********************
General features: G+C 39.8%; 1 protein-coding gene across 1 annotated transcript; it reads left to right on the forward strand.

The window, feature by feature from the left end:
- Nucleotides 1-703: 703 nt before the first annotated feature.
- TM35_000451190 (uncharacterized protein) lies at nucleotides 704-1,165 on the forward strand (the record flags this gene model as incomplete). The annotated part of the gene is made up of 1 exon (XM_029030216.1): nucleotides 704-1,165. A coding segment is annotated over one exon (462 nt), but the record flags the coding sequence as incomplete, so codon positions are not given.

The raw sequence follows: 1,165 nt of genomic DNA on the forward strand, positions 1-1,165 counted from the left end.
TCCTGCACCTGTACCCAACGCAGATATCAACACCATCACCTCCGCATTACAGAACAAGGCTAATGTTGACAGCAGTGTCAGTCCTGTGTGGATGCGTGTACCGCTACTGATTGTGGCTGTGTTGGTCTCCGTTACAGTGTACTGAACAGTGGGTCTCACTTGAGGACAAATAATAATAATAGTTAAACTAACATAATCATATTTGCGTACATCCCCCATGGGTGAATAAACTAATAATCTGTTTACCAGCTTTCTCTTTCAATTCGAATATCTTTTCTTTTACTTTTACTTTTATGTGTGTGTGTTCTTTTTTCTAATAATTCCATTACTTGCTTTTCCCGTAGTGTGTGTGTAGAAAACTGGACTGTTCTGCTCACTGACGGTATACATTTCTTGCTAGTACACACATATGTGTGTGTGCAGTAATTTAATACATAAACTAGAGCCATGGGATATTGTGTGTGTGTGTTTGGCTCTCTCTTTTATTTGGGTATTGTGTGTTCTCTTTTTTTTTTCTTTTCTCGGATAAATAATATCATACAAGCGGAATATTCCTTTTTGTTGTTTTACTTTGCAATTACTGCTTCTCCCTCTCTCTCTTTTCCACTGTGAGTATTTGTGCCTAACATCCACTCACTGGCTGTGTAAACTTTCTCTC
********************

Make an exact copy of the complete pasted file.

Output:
General features: G+C 39.8%; 1 protein-coding gene across 1 annotated transcript; it reads left to right on the forward strand.

The window, feature by feature from the left end:
- Nucleotides 1-703: 703 nt before the first annotated feature.
- TM35_000451190 (uncharacterized protein) lies at nucleotides 704-1,165 on the forward strand (the record flags this gene model as incomplete). The annotated part of the gene is made up of 1 exon (XM_029030216.1): nucleotides 704-1,165. A coding segment is annotated over one exon (462 nt), but the record flags the coding sequence as incomplete, so codon positions are not given.

The raw sequence follows: 1,165 nt of genomic DNA on the forward strand, positions 1-1,165 counted from the left end.
TCCTGCACCTGTACCCAACGCAGATATCAACACCATCACCTCCGCATTACAGAACAAGGCTAATGTTGACAGCAGTGTCAGTCCTGTGTGGATGCGTGTACCGCTACTGATTGTGGCTGTGTTGGTCTCCGTTACAGTGTACTGAACAGTGGGTCTCACTTGAGGACAAATAATAATAATAGTTAAACTAACATAATCATATTTGCGTACATCCCCCATGGGTGAATAAACTAATAATCTGTTTACCAGCTTTCTCTTTCAATTCGAATATCTTTTCTTTTACTTTTACTTTTATGTGTGTGTGTTCTTTTTTCTAATAATTCCATTACTTGCTTTTCCCGTAGTGTGTGTGTAGAAAACTGGACTGTTCTGCTCACTGACGGTATACATTTCTTGCTAGTACACACATATGTGTGTGTGCAGTAATTTAATACATAAACTAGAGCCATGGGATATTGTGTGTGTGTGTTTGGCTCTCTCTTTTATTTGGGTATTGTGTGTTCTCTTTTTTTTTTCTTTTCTCGGATAAATAATATCATACAAGCGGAATATTCCTTTTTGTTGTTTTACTTTGCAATTACTGCTTCTCCCTCTCTCTCTTTTCCACTGTGAGTATTTGTGCCTAACATCCACTCACTGGCTGTGTAAACTTTCTCTC